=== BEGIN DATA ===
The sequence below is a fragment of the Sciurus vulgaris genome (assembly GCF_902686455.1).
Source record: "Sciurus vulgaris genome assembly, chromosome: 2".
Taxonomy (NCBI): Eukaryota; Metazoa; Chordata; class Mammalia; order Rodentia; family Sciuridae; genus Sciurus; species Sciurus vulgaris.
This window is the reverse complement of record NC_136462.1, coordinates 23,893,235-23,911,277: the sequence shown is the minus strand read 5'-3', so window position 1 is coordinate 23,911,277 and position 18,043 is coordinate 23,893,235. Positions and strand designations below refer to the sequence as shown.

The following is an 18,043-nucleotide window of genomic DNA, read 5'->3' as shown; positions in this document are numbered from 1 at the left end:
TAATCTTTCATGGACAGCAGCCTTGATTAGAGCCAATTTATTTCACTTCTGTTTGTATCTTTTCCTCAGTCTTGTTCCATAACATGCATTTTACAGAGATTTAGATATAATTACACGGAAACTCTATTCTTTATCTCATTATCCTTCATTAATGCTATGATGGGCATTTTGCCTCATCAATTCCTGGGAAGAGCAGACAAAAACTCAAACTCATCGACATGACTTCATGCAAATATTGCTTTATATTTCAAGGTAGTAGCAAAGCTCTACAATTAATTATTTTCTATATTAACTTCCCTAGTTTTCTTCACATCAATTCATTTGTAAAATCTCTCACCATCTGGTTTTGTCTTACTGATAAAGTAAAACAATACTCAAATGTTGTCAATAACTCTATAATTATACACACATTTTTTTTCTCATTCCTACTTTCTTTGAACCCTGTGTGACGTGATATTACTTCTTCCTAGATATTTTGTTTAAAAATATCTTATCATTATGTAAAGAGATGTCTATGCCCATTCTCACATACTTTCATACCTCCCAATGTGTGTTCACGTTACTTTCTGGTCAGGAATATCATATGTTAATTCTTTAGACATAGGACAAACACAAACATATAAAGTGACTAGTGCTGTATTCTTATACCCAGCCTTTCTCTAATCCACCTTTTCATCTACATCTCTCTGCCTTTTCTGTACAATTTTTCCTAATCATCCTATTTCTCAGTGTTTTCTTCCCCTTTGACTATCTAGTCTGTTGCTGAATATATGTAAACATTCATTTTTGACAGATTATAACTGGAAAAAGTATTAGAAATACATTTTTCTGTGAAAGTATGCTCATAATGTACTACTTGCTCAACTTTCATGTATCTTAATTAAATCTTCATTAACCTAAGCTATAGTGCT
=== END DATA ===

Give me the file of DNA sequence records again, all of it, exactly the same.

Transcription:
The sequence below is a fragment of the Sciurus vulgaris genome (assembly GCF_902686455.1).
Source record: "Sciurus vulgaris genome assembly, chromosome: 2".
Taxonomy (NCBI): Eukaryota; Metazoa; Chordata; class Mammalia; order Rodentia; family Sciuridae; genus Sciurus; species Sciurus vulgaris.
This window is the reverse complement of record NC_136462.1, coordinates 23,893,235-23,911,277: the sequence shown is the minus strand read 5'-3', so window position 1 is coordinate 23,911,277 and position 18,043 is coordinate 23,893,235. Positions and strand designations below refer to the sequence as shown.

The following is an 18,043-nucleotide window of genomic DNA, read 5'->3' as shown; positions in this document are numbered from 1 at the left end:
TAATCTTTCATGGACAGCAGCCTTGATTAGAGCCAATTTATTTCACTTCTGTTTGTATCTTTTCCTCAGTCTTGTTCCATAACATGCATTTTACAGAGATTTAGATATAATTACACGGAAACTCTATTCTTTATCTCATTATCCTTCATTAATGCTATGATGGGCATTTTGCCTCATCAATTCCTGGGAAGAGCAGACAAAAACTCAAACTCATCGACATGACTTCATGCAAATATTGCTTTATATTTCAAGGTAGTAGCAAAGCTCTACAATTAATTATTTTCTATATTAACTTCCCTAGTTTTCTTCACATCAATTCATTTGTAAAATCTCTCACCATCTGGTTTTGTCTTACTGATAAAGTAAAACAATACTCAAATGTTGTCAATAACTCTATAATTATACACACATTTTTTTTCTCATTCCTACTTTCTTTGAACCCTGTGTGACGTGATATTACTTCTTCCTAGATATTTTGTTTAAAAATATCTTATCATTATGTAAAGAGATGTCTATGCCCATTCTCACATACTTTCATACCTCCCAATGTGTGTTCACGTTACTTTCTGGTCAGGAATATCATATGTTAATTCTTTAGACATAGGACAAACACAAACATATAAAGTGACTAGTGCTGTATTCTTATACCCAGCCTTTCTCTAATCCACCTTTTCATCTACATCTCTCTGCCTTTTCTGTACAATTTTTCCTAATCATCCTATTTCTCAGTGTTTTCTTCCCCTTTGACTATCTAGTCTGTTGCTGAATATATGTAAACATTCATTTTTGACAGATTATAACTGGAAAAAGTATTAGAAATACATTTTTCTGTGAAAGTATGCTCATAATGTACTACTTGCTCAACTTTCATGTATCTTAATTAAATCTTCATTAACCTAAGCTATAGTGCT